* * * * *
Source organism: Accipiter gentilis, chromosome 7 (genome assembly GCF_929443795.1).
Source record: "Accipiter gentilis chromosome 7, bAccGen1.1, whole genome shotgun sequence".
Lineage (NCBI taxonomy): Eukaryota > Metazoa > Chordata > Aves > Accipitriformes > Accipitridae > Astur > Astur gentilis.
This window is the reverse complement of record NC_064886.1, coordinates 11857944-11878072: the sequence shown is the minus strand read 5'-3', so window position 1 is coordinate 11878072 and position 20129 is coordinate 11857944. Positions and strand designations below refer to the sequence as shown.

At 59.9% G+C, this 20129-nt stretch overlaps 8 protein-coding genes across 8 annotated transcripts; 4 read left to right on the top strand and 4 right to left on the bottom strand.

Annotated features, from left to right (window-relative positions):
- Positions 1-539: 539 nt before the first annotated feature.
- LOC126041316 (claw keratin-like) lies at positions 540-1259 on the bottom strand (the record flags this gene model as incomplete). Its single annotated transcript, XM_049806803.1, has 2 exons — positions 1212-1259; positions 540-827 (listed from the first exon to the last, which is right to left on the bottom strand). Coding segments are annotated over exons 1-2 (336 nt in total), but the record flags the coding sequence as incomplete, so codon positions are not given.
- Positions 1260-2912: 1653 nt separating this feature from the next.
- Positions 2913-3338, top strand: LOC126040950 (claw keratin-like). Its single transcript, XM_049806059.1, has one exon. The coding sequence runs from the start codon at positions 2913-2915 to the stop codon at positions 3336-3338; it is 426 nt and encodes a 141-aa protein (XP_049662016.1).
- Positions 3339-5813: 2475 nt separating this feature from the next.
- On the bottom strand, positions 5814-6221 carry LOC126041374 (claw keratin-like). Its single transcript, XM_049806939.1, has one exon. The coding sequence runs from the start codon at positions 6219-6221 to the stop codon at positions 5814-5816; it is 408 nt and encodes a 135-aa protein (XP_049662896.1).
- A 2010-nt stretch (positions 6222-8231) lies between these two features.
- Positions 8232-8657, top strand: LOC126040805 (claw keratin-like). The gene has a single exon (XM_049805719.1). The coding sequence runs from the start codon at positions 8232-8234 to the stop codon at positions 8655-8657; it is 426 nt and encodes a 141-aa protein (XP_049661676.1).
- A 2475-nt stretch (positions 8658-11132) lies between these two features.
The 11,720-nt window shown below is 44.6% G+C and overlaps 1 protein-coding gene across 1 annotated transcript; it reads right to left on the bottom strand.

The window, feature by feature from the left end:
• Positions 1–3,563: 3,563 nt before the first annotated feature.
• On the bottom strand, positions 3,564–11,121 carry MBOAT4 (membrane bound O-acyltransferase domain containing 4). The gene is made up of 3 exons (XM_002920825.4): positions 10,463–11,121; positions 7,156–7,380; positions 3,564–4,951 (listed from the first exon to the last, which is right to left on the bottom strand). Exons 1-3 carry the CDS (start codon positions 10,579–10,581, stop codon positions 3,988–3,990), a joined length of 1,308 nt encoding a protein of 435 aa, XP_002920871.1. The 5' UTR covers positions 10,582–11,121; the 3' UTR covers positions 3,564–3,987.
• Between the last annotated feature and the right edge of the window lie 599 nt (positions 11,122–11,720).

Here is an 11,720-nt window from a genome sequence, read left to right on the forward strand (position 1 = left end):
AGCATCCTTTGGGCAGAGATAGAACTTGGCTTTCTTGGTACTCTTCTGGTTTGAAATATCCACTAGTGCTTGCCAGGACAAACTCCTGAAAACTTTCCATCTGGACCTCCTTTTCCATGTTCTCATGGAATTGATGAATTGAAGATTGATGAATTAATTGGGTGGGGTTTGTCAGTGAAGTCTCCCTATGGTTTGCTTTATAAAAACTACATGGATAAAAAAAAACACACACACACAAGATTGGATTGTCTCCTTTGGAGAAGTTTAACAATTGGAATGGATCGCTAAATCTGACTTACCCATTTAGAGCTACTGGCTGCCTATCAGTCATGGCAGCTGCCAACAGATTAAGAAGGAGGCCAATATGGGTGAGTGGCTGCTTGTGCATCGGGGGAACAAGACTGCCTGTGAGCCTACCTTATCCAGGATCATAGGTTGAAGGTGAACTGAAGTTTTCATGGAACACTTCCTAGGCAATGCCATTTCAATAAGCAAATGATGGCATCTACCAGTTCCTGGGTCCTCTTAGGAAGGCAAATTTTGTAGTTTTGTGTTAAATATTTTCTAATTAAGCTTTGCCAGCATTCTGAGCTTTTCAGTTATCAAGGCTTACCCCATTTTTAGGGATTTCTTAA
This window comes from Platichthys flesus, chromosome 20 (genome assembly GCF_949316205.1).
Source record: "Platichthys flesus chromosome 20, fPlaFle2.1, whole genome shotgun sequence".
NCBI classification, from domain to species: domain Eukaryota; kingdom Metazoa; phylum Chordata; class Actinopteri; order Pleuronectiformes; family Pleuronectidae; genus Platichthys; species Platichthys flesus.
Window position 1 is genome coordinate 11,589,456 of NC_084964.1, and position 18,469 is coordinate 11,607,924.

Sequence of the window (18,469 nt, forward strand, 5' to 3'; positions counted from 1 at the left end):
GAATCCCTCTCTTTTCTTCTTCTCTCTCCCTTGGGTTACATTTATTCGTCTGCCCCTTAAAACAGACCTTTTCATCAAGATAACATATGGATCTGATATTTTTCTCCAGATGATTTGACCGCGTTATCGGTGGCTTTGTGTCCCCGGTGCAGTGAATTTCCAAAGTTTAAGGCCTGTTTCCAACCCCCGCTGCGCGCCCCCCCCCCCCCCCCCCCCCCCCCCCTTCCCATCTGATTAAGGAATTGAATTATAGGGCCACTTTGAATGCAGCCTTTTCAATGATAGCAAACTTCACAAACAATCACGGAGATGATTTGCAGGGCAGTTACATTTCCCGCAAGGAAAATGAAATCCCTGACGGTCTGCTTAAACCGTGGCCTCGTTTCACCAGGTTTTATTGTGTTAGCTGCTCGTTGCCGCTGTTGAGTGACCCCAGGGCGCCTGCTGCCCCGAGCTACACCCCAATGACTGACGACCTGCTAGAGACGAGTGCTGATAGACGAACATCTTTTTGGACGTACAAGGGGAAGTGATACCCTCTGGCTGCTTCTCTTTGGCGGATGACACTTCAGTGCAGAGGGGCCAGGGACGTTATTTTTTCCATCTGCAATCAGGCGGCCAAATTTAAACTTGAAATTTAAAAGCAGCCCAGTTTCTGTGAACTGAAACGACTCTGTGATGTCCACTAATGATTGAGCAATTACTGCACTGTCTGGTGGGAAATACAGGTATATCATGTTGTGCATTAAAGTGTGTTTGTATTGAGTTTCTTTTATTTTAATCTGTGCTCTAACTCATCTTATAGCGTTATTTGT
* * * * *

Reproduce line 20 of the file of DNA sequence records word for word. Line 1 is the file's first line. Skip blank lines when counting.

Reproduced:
• Between the last annotated feature and the right edge of the window lie 599 nt (positions 11,122–11,720).